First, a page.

Monday, November 23, 2015

Cara's Famous Fabulous Clean-Out-the-Fridge Dip

Thanksgiving is upon us, and with it, perhaps a few house guests? A few gatherings? That’s the drill at my house. Lots of extra people, lots of extra food, lots of wine, lots of cooking, and hopefully, lots of other people in the kitchen besides me to load the dishwasher!

My family has a tradition of everyone helping with the big meal. This means that cousins and friends will arrive with bags and coolers of food. Space in the fridge will be at a premium. 

So, this week one of our most important tasks will be freeing up some room in the fridge. Here’s one of my favorite solutions (beyond just several nights of everybody-eat-anything-you-want-in-the-fridge) - The Clean Out the Fridge Dip and/or Cheese Spread.

Let me explain.

Wednesday, October 21, 2015

Garden Hacks

At the beginning of the summer when I realized I had NO TIME for my garden, I thought, I’ll figure out some garden hacks and then I’ll blog about them. Sadly, not all my hacks worked, but there is still potential and the information is worth sharing, so here we go….

Let’s start with the biggest flop with the potential to be the biggest success. I do think this one is a keeper, but it needs some modifications and a lot more attention.

Gutter Step Garden
Nick built this lovely idea for me last year to house the strawberries. We had to relocate them so we could tear out the garden that was their home of the past twelve years and replace it with an expanded driveway. They were happy in the gutters and looked beautiful all summer and fall.

The garden is basically four gutters with caps on both ends mounted on a set of stair stringers and then given a frame to add stability. We didn’t poke holes for drainage because the caps were not a good seal and they leaked beautifully. Also, the gutter step garden is on a slight slant, so the water naturally drained off one end.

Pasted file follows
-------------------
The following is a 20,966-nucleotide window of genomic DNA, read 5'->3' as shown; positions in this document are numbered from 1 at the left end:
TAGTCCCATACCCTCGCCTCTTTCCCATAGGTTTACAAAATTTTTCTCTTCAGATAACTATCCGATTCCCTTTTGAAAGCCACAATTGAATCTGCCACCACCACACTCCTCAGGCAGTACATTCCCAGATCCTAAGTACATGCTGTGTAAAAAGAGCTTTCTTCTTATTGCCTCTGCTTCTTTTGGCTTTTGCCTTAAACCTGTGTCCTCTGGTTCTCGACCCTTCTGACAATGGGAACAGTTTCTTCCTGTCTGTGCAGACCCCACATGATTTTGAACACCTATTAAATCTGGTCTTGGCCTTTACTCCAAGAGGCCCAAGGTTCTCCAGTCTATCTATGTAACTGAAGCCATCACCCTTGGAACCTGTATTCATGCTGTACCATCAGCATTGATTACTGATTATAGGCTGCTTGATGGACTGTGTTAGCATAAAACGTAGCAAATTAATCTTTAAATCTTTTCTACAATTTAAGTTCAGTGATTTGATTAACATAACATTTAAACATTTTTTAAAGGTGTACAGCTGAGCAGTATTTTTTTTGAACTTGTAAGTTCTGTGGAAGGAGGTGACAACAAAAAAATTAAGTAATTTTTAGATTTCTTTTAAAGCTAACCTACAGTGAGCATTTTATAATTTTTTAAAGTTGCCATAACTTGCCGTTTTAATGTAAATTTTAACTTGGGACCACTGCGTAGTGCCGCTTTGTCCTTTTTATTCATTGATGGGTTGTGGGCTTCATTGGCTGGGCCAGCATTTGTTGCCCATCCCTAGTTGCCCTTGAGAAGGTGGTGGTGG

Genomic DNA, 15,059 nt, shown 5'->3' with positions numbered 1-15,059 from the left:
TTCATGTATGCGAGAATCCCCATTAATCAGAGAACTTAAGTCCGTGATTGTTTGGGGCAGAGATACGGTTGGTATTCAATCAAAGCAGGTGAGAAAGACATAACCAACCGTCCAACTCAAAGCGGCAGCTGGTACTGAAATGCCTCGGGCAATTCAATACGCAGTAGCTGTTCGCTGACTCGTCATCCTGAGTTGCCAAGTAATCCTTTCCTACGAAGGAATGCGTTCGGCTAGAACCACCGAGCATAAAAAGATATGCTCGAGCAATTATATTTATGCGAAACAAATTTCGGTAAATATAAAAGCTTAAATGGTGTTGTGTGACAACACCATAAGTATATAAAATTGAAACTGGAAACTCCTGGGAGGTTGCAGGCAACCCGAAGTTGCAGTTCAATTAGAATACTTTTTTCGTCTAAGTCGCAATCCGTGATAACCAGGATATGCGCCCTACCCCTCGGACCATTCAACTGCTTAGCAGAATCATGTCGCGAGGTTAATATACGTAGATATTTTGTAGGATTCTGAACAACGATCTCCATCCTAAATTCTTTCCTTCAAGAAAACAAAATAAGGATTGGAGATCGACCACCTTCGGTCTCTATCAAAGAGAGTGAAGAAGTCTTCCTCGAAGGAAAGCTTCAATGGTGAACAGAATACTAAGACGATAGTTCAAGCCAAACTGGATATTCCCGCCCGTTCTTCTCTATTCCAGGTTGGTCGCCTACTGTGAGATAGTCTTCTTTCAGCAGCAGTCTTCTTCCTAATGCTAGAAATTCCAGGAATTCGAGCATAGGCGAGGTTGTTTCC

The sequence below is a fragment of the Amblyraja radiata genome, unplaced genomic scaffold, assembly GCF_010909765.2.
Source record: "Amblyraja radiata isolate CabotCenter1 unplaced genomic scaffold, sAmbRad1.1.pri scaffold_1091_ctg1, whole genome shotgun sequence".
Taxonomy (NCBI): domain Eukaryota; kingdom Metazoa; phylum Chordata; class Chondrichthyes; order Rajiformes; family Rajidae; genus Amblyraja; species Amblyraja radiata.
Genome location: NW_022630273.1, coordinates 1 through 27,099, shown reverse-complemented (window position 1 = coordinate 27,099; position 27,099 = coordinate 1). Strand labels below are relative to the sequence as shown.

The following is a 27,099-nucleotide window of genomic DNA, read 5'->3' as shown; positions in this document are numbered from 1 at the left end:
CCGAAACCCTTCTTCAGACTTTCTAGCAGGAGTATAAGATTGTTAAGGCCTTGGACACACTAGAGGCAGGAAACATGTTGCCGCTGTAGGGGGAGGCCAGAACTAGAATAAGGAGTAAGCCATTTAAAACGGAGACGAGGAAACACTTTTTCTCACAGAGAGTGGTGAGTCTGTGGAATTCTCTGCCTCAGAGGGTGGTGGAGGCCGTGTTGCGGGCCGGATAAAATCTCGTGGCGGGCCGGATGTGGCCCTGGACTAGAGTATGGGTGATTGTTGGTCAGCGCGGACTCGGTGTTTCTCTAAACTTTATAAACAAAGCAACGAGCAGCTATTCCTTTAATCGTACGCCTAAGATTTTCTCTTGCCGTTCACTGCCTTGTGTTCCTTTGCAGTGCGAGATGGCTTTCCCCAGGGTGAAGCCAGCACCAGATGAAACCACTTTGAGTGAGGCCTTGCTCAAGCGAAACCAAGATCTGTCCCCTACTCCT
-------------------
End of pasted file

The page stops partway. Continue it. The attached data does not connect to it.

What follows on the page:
Lucky for me, I didn’t put all my strawberries in the gutter garden. I sagely planted half of them in an inground garden. Why am I lucky you ask? Remember last winter? The seven-month-long bitter, miserable slog through below freezing temperatures, daily record breaks, and endless snow? Why yes, that winter. By spring my strawberries in the gutter garden were dead beyond dead.

Friday, August 7, 2015

My Life is In The Weeds.....

Hello Kid Friendly Organic Life readers! Did you think I’d abandoned you? Never! However, I have been more than a bit distracted of late. Here’s why -

My novel was published just this week by The Story Plant. I’m super excited. Between promoting I’m Not Her and writing (and re-writing) my next novel for Story Plant, I’ve had very little time for me (and you). Here’s what my gardens look like –

See if you can find cucumbers, beans, potatoes, tomatoes, one pepper plant, sweet potatoes, and popcorn hidden in this garden.....
And here we have a zucchini not minding the weeds one bit, and behind that are tomatoes completely swallowed by weeds and blight, sunflowers towering above the wreckage with a watermelon somewhere in that mess...

Friday, July 10, 2015

Full Confession: I am no longer an organic gardener

After this past week I can no longer call myself an organic farmer. Sigh.

The Japanese beetles got me. I’ve put up with squash bugs and voles and those nasty invisible beetles that eat up my beans. And while we’ve had Japanese beetles before, I’ve never reached for the chemical weapons with any of them. I moved plants around, incentified the cats, and picked thousands of beetles off plants to drop them to their certain death in my bucket of dish soap.

But then last year happened. I wrote about it. It was devastating. They killed my peach and my nectarine trees, both of which were loaded with their first real crop. I was heartbroken. We ardently applied the milky spore – spent hundreds on it to be sure we treated all the ground around the gardens and fruit trees. We ordered new fruit trees and chalked the whole experience up to the difficult but noble pursuit of organic gardening.